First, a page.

Chihayafuru Part II (Chihayafuru: Shimo no Ku)
Japan (2016) Dir. Norihiro Koizumi
This second part of this live action trilogy adaptation of Yuki Suetsugu’s manga and the very popular anime TV series wastes no time in getting right back into the story, so newcomers will find themselves at a huge disadvantage. Or they could check out my review of part one for all the background info required to follow this continuation.
Karuta obsessed Chihaya Ayase (Suzu Hirose) travels with best friend Taichi Mashima (Shūhei Nomura) to pay a visit to their old friend and fellow Karuta player Arata Wataya (Mackenyu). Unfortunately, they show up just as Arata’s grandfather and Karuta mentor has passed away, causing Arata to quit the game but Chihaya’s overbearing enthusiasm to get Arata playing again leads to a bitter departure.
Meanwhile the national competition is looming and as the junior members of Chihaya’s team – Yūsei Nishida (Yūma Yamoto) aka Meat Bun, Tsutomu Komano (Yūki Morinaga) aka Desk and Kanade Ōe (Mone Kamishiraishi) – train to improve their game, Taichi and Chihaya are playing for Class A rank. Chihaya however has a major obstacle to overcome in the form of the undefeated Queen, Shinobu Wakamiya (Mayu Matsuoka).
Presumably filmed at the same time as its predecessor, director Norihiro Koizumi once again is tasked with cramming the second half of the first anime TV series into a 100-minute film. This time the liberties taken with the chronology of key events as well as a revamped script is far more noticeable this time around, but unlike other live-action adaptations Koizumi doesn’t wander off the beaten track.
In other words this is a live action film that doesn’t compromise the integrity of its source material and stays within the boundaries of the storyline, avoiding the infuriating habit found in many Japanese adaptations of creating a new plot or ending in response to the problem of not being able to adapt the original conclusion, for whatever reason, that fans are already familiar with.
As per the previous film, the narrative is different yet still familiar and true to the essence of the anime/manga, achieving that rare status of a film series that doesn’t alienate the existing audience nor proves burdensome for newbies alike. Of course, anyone watching this second instalment will already have seen the first film thus knows exactly what they are getting, and shouldn’t be disappointed.
The most significant addendum found in this continuing chapter is the Queen, Shinobu Wakamiya. This isn’t a self-adopted epithet or even a sign of reverence from her fellow Karuta competitors but an officially recognised and earned title. Shinobu has been undefeated for four years and her fearsome reputation precedes her, from the local leagues to the nationals.
Bordering on a cliché Shinobu is aloof and frosty, rarely smiling as she descends upon the competition venue, everyone looking on in a mixture of awe and terror. Her past and involvement in Karuta isn’t explained in this film but in the anime, she is another child prodigy of the game. Shinobu’s motivations are not made clear but beneath her haughty demeanour, it is implied that maybe she is tired of having no real competition.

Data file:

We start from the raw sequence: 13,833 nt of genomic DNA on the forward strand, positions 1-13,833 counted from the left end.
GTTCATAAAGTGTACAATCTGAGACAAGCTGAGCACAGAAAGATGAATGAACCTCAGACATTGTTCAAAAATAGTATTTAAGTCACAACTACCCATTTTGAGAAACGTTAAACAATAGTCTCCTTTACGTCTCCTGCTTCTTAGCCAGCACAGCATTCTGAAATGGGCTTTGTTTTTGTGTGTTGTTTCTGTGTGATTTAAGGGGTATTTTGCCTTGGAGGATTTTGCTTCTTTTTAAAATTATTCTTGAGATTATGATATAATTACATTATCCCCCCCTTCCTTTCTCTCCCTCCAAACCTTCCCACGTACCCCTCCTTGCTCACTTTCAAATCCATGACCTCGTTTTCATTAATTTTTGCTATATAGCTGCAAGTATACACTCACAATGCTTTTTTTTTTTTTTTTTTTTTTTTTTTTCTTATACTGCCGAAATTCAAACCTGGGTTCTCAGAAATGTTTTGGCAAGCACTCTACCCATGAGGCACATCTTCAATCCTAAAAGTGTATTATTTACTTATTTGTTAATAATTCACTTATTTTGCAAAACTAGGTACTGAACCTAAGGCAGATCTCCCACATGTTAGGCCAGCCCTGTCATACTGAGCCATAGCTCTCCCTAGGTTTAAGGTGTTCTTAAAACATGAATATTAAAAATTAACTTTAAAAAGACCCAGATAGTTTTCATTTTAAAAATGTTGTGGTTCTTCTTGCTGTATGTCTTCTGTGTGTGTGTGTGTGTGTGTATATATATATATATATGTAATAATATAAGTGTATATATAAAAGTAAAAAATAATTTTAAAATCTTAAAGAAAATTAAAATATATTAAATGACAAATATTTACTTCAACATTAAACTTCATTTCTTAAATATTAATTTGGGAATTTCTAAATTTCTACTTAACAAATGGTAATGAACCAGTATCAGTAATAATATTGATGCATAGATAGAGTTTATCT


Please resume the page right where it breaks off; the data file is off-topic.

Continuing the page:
Unsurprisingly, Chihaya is the one we all know is heading for a showdown with Shinobu but is she up to facing the Queen? The early part of this film deals with the growing divide between Chihaya and Arata, the latter’s decision to quit Karuta not sitting well with his friends. Taichi is completely understanding about it but Chihaya can’t let it go and begins to question her own dedication to the game.
Luckily, the others are keeping the team’s dream alive, with Meat Bun, Desk and Kanade taking their training seriously in the face of obstructions at school and the absence of their senior players. Taichi takes a solo training course which Chihaya later does once the efforts of the others perks her up and helps her get her mojo back.
This where the story shows signs of an order shuffle – a bout of exhaustion for Chihaya, which costs her an important team match, is moved to later in the timeline for that added drama and tension on the eve of her singles match against Shinobu. In the anime this happened much sooner but it works just as well as fork in the road ahead of such a vital contest.
In contrast to the first film, the humour is scarce this time round, save for a few bursts of uncharacteristic excitement from Shinobu at seeing Chihaya’s cartoon designed towel. More tears are shed in this chapter as part of the fallout between Arata and Chihaya and the inevitable reunion, while Arata indulges in some soul searching to see if he can rediscover his passion for Karuta and move on from grieving for his grandfather.
Once again, time restrictions apply to showing the preliminary Karuta games in any detail, saving the attention for the singles matches and the Shinobu vs. Chihaya clash. Aside from a slight CGI assistance in capturing the cards flying towards the camera, everyone involved in the games, from the main cast to the extras, are playing for real, demonstrating the skill required to secure a victory.
The returning cast are now comfortable in their roles and remain fun to watch, buttressed by new addition, Mayu Matsuoka. At 22, she should be too old to play Shinobu but this maturity works in her favour in conveying the steely confidence and affected ennui that belies her slight appearance. Forgive the backhanded compliment but Matsuoka has a wonderful face for a major villainous role, which I hope is in her future.
Smartly working around the limitations as opposed to working against them, Norihiro Koizumi again delivers a solid and enjoyable second instalment of this live-action adaptation that shouldn’t deter existing Chihayafuru fans. A third film is due in 2018 to round things off, apparently with a movie exclusive new character, so fingers crossed we end up with a satisfying trilogy.